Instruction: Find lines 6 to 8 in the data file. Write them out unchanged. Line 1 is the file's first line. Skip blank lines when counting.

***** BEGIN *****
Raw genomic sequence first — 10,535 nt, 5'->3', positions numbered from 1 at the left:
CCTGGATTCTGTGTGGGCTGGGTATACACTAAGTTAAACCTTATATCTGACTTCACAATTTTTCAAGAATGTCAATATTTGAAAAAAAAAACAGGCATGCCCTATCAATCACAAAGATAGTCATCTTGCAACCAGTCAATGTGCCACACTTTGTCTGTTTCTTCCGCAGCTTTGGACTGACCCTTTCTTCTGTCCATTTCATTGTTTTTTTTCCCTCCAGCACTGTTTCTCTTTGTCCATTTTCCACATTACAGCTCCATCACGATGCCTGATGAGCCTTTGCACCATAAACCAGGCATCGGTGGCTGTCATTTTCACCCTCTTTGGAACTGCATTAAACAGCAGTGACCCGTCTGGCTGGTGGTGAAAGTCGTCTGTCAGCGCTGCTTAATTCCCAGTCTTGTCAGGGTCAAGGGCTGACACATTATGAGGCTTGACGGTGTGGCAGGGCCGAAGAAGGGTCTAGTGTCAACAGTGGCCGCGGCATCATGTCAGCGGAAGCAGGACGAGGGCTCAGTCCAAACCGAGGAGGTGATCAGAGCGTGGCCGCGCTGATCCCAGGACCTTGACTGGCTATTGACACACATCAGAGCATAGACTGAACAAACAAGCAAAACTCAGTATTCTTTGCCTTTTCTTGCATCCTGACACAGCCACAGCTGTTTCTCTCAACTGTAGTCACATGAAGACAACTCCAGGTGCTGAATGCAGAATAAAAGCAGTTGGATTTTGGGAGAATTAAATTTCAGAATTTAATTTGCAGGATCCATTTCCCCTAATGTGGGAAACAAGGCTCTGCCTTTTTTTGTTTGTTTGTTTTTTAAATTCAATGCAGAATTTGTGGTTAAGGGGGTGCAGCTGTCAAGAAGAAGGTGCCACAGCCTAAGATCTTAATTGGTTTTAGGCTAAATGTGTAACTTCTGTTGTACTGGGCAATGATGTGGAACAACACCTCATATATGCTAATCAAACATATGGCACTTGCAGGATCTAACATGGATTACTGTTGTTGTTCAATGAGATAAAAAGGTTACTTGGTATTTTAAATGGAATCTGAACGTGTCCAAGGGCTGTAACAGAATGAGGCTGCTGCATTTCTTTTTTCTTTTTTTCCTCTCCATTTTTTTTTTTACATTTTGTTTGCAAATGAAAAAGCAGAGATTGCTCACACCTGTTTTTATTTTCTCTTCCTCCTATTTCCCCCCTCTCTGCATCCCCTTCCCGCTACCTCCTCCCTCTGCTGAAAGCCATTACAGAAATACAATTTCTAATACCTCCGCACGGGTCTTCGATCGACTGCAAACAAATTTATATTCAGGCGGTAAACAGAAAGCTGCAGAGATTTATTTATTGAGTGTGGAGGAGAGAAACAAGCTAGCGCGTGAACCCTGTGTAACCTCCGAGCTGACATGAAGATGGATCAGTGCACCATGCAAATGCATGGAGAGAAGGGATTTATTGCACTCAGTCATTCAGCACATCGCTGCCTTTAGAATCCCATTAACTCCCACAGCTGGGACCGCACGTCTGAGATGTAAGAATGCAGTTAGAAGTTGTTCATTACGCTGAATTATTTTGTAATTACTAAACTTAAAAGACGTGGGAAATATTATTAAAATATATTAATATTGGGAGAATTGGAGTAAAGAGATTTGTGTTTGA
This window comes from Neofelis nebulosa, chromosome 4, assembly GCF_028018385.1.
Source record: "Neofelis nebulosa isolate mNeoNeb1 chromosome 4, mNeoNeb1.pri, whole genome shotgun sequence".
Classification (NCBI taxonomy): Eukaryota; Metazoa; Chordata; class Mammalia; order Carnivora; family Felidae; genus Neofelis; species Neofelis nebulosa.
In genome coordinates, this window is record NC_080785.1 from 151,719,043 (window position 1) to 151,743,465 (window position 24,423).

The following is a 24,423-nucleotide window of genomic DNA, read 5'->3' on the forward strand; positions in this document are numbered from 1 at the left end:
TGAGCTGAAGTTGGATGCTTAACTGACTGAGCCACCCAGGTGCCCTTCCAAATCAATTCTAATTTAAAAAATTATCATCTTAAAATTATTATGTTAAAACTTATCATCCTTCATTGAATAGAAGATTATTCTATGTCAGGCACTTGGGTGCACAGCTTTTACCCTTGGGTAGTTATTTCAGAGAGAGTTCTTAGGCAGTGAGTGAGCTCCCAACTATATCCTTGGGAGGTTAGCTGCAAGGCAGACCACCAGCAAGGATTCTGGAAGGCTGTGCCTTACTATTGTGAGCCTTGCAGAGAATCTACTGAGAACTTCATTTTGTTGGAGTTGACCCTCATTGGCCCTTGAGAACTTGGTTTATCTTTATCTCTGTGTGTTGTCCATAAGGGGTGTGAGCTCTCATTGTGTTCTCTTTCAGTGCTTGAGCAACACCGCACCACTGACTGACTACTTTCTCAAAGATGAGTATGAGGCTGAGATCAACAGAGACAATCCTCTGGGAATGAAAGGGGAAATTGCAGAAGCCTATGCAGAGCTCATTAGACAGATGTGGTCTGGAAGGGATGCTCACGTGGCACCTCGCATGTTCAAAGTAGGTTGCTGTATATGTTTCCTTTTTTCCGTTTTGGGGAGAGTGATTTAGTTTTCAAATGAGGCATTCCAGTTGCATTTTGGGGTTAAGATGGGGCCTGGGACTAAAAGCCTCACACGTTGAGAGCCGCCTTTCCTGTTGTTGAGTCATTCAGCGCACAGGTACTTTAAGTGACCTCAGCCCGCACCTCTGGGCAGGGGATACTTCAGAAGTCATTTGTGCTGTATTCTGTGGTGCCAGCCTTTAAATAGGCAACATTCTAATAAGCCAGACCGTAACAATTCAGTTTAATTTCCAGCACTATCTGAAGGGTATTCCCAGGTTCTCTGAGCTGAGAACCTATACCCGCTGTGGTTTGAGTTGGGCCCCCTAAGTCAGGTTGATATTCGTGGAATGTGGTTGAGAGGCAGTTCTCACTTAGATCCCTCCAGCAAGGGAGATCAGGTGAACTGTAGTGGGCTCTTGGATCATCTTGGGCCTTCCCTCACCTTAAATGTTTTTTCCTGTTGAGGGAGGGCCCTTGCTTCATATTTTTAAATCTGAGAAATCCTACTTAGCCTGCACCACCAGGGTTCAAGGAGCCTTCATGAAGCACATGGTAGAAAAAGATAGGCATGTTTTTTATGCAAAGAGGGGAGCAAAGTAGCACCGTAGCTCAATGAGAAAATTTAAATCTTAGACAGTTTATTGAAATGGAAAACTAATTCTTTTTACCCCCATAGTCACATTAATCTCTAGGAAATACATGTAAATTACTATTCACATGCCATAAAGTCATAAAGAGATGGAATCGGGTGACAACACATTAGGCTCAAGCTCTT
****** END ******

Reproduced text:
In genome coordinates, this window is record NC_080785.1 from 151,719,043 (window position 1) to 151,743,465 (window position 24,423).

The following is a 24,423-nucleotide window of genomic DNA, read 5'->3' on the forward strand; positions in this document are numbered from 1 at the left end:
TGAGCTGAAGTTGGATGCTTAACTGACTGAGCCACCCAGGTGCCCTTCCAAATCAATTCTAATTTAAAAAATTATCATCTTAAAATTATTATGTTAAAACTTATCATCCTTCATTGAATAGAAGATTATTCTATGTCAGGCACTTGGGTGCACAGCTTTTACCCTTGGGTAGTTATTTCAGAGAGAGTTCTTAGGCAGTGAGTGAGCTCCCAACTATATCCTTGGGAGGTTAGCTGCAAGGCAGACCACCAGCAAGGATTCTGGAAGGCTGTGCCTTACTATTGTGAGCCTTGCAGAGAATCTACTGAGAACTTCATTTTGTTGGAGTTGACCCTCATTGGCCCTTGAGAACTTGGTTTATCTTTATCTCTGTGTGTTGTCCATAAGGGGTGTGAGCTCTCATTGTGTTCTCTTTCAGTGCTTGAGCAACACCGCACCACTGACTGACTACTTTCTCAAAGATGAGTATGAGGCTGAGATCAACAGAGACAATCCTCTGGGAATGAAAGGGGAAATTGCAGAAGCCTATGCAGAGCTCATTAGACAGATGTGGTCTGGAAGGGATGCTCACGTGGCACCTCGCATGTTCAAAGTAGGTTGCTGTATATGTTTCCTTTTTTCCGTTTTGGGGAGAGTGATTTAGTTTTCAAATGAGGCATTCCAGTTGCATTTTGGGGTTAAGATGGGGCCTGGGACTAAAAGCCTCACACGTTGAGAGCCGCCTTTCCTGTTGTTGAGTCATTCAGCGCACAGGTACTTTAAGTGACCTCAGCCCGCACCTCTGGGCAGGGGATACTTCAGAAGTCATTTGTGCTGTATTCTGTGGTGCCAGCCTTTAAATAGGCAACATTCTAATAAGCCAGACCGTAACAATTCAGTTTAATTTCCAGCACTATCTGAAGGGTATTCCCAGGTTCTCTGAGCTGAGAACCTATACCCGCTGTGGTTTGAGTTGGGCCCCCTAAGTCAGGTTGATATTCGTGGAATGTGGTTGAGAGGCAGTTCTCACTTAGATCCCTCCAGCAAGGGAGATCAGGTGAACTGTAGTGGGCTCTTGGATCATCTTGGGCCTTCCCTCACCTTAAATGTTTTTTCCTGTTGAGGGAGGGCCCTTGCTTCATATTTTTAAATCTGAGAAATCCTACTTAGCCTGCACCACCAGGGTTCAAGGAGCCTTCATGAAGCACATGGTAGAAAAAGATAGGCATGTTTTTTATGCAAAGAGGGGAGCAAAGTAGCACCGTAGCTCAATGAGAAAATTTAAATCTTAGACAGTTTATTGAAATGGAAAACTAATTCTTTTTACCCCCATAGTCACATTAATCTCTAGGAAATACATGTAAATTACTATTCACATGCCATAAAGTCATAAAGAGATGGAATCGGGTGACAACACATTAGGCTCAAGCTCTT